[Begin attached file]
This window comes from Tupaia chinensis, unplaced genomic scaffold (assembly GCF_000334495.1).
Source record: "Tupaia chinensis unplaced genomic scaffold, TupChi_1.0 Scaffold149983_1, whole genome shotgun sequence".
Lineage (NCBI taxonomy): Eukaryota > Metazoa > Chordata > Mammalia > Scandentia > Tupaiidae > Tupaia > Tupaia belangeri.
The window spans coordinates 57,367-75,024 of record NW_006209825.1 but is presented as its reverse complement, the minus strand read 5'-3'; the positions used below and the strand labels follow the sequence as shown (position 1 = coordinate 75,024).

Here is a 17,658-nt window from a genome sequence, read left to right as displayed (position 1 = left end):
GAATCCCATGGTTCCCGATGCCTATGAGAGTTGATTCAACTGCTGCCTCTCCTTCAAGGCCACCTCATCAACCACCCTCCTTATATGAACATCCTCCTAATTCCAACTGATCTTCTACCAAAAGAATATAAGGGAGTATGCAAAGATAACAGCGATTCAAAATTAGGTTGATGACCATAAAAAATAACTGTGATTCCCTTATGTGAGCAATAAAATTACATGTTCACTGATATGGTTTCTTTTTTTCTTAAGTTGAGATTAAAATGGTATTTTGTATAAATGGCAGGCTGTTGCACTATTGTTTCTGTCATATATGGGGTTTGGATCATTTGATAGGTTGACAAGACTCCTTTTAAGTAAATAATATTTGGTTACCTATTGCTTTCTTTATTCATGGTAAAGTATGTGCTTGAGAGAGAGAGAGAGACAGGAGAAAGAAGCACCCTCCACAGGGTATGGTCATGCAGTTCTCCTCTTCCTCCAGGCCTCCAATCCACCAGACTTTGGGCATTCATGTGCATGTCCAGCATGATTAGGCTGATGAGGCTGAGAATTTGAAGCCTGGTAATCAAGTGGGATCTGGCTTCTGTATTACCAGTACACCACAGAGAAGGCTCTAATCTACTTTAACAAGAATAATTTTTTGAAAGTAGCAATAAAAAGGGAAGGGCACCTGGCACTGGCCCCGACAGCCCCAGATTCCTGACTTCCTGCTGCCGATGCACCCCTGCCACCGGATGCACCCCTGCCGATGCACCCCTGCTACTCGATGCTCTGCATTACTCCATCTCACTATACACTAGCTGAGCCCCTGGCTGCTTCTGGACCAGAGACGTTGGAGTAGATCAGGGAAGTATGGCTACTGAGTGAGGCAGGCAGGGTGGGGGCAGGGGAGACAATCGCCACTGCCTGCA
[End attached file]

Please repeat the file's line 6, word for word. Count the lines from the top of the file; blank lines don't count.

GAATCCCATGGTTCCCGATGCCTATGAGAGTTGATTCAACTGCTGCCTCTCCTTCAAGGCCACCTCATCAACCACCCTCCTTATATGAACATCCTCCTAATTCCAACTGATCTTCTACCAAAAGAATATAAGGGAGTATGCAAAGATAACAGCGATTCAAAATTAGGTTGATGACCATAAAAAATAACTGTGATTCCCTTATGTGAGCAATAAAATTACATGTTCACTGATATGGTTTCTTTTTTTCTTAAGTTGAGATTAAAATGGTATTTTGTATAAATGGCAGGCTGTTGCACTATTGTTTCTGTCATATATGGGGTTTGGATCATTTGATAGGTTGACAAGACTCCTTTTAAGTAAATAATATTTGGTTACCTATTGCTTTCTTTATTCATGGTAAAGTATGTGCTTGAGAGAGAGAGAGAGACAGGAGAAAGAAGCACCCTCCACAGGGTATGGTCATGCAGTTCTCCTCTTCCTCCAGGCCTCCAATCCACCAGACTTTGGGCATTCATGTGCATGTCCAGCATGATTAGGCTGATGAGGCTGAGAATTTGAAGCCTGGTAATCAAGTGGGATCTGGCTTCTGTATTACCAGTACACCACAGAGAAGGCTCTAATCTACTTTAACAAGAATAATTTTTTGAAAGTAGCAATAAAAAGGGAAGGGCACCTGGCACTGGCCCCGACAGCCCCAGATTCCTGACTTCCTGCTGCCGATGCACCCCTGCCACCGGATGCACCCCTGCCGATGCACCCCTGCTACTCGATGCTCTGCATTACTCCATCTCACTATACACTAGCTGAGCCCCTGGCTGCTTCTGGACCAGAGACGTTGGAGTAGATCAGGGAAGTATGGCTACTGAGTGAGGCAGGCAGGGTGGGGGCAGGGGAGACAATCGCCACTGCCTGCA